The World Is Drowning in Debt
The comments below are an edited and abridged synopsis of an article by Daniel Lacalle
Global fiscal support in response to the current crisis will be more than $9 trillion, approximately 12% of world GDP. The chain of stimulus plans will distort public finances in a way we have not seen since WWII. The increase in public spending and the decrease in output will lead to a global government debt of close to 105% of GDP.
Adding government and private debt will make it about $200 trillion of debt, a global increase of over 35% of GDP, well above the 20% seen after the 2008 crisis, and all in a single year.
This increase in indebtedness is not going to prevent economies from failing. The main problem with this global stimulus is that it is supporting bloated government spending and artificially low bond yields. That is why such a massive global monetary and fiscal response is doing nothing to prevent the collapse in jobs, investment and growth. Most businesses, small ones with no debt and no assets, are being wiped out.
Most of this new debt has been created to sustain a level of public spending that was designed for a cyclical boom, not a crisis, and to help large companies that were already in trouble in 2018 and 2019, the so-called ‘zombie’ companies.
The percentage of zombie companies—those that cannot cover their debt interest payments with operating profits—has exploded in the period of giant stimuli and negative real rates, and the figure will skyrocket again.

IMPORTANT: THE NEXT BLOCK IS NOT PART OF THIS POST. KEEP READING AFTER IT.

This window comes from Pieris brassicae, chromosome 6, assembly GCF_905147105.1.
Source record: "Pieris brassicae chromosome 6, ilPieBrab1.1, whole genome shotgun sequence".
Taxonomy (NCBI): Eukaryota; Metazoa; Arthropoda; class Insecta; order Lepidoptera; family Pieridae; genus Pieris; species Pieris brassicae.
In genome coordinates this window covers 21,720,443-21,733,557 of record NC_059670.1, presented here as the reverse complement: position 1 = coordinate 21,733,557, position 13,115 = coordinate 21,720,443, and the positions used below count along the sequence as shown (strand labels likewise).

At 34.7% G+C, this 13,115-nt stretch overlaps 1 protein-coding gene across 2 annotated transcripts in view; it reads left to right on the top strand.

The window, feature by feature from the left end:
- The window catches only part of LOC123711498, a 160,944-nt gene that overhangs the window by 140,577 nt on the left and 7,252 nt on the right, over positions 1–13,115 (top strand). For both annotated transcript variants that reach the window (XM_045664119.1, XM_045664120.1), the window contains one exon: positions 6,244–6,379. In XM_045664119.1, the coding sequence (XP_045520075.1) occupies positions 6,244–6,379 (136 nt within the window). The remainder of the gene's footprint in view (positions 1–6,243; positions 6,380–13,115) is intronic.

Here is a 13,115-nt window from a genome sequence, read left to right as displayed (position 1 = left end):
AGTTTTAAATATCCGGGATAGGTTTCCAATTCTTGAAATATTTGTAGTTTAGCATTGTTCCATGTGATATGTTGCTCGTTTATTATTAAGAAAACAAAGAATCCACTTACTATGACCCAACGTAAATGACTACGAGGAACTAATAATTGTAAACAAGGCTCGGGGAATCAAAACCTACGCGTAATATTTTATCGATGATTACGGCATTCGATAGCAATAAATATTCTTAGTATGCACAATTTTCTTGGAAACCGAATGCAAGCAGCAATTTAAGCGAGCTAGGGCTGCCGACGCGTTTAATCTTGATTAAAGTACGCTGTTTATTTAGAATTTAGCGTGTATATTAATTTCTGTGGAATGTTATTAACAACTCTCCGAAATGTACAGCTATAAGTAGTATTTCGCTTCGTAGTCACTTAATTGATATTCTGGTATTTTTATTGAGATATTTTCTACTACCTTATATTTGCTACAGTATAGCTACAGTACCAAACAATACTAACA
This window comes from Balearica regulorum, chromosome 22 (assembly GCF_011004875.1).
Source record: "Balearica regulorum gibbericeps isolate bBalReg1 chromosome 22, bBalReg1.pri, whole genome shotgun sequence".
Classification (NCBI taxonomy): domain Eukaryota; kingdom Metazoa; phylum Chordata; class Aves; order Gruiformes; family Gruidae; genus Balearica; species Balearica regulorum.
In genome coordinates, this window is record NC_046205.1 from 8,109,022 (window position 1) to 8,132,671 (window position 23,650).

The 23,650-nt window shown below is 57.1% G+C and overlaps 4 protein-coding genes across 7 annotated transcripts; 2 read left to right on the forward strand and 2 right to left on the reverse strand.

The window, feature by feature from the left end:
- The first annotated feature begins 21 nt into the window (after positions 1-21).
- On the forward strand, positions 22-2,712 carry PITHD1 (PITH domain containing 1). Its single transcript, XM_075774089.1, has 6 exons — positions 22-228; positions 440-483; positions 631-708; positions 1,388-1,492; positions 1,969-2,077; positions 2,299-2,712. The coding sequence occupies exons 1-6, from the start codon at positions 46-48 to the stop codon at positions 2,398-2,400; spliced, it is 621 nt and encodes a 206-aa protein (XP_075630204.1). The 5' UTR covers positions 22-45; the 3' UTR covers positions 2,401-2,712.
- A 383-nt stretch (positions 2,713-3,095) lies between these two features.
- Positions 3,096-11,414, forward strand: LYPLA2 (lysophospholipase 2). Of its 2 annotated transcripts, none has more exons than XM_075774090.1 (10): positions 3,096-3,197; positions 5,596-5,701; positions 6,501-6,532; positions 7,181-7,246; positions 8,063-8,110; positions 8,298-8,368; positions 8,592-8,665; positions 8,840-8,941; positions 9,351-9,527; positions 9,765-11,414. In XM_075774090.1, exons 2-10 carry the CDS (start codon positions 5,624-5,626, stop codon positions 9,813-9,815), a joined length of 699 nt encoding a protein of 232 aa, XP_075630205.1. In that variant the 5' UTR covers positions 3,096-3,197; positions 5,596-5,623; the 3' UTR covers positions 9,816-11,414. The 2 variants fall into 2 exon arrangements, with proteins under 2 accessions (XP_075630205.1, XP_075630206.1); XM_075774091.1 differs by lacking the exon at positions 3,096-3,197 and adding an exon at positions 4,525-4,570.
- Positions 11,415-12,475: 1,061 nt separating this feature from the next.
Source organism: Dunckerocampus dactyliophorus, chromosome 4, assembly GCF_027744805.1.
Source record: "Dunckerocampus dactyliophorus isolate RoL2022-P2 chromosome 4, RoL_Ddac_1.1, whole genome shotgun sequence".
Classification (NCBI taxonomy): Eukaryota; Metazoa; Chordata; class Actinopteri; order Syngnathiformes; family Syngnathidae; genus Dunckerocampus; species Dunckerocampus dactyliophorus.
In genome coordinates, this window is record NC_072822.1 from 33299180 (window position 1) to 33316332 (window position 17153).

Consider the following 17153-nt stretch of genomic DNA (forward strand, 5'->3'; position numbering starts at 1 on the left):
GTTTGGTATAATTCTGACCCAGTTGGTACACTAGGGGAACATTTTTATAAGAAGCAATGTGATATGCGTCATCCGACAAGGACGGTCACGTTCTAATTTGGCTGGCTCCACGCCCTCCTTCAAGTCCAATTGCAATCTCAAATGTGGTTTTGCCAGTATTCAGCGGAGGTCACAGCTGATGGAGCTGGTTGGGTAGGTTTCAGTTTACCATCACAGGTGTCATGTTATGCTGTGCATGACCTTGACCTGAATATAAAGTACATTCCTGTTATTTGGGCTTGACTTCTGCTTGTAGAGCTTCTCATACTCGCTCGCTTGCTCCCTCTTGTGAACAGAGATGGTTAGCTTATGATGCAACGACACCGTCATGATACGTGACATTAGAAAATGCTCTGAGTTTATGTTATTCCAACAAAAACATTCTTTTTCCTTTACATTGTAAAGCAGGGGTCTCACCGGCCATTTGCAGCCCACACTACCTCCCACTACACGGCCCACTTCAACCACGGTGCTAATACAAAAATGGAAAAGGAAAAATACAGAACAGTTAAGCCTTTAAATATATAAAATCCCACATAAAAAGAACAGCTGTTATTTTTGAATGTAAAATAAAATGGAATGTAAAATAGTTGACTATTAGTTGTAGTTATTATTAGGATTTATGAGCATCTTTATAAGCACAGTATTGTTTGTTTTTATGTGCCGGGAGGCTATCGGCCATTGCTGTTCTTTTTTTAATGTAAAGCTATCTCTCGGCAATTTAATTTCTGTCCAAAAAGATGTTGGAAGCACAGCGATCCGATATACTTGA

That is why all this new debt is not going to boost the recovery; rather, it will likely prolong the recession.
Lacalle discusses debt (it’s neither free nor irrelevant); the countries that will fall the least and recover first; the enormous indebtedness resulting from the disconnection between financial markets and the real economy; the ECB, the Fed, the Bank of England and the Bank of Japan.
It all looks harmless if the bubble expands and the placebo effect works, but if macro, earnings and employment data remain disappointing, the next crash may be worse than the economic shutdown, because it may add a financial crisis to the already weak economy.
Unfortunately, when the next crash happens, governments and central banks will tell us that more stimulus is warranted.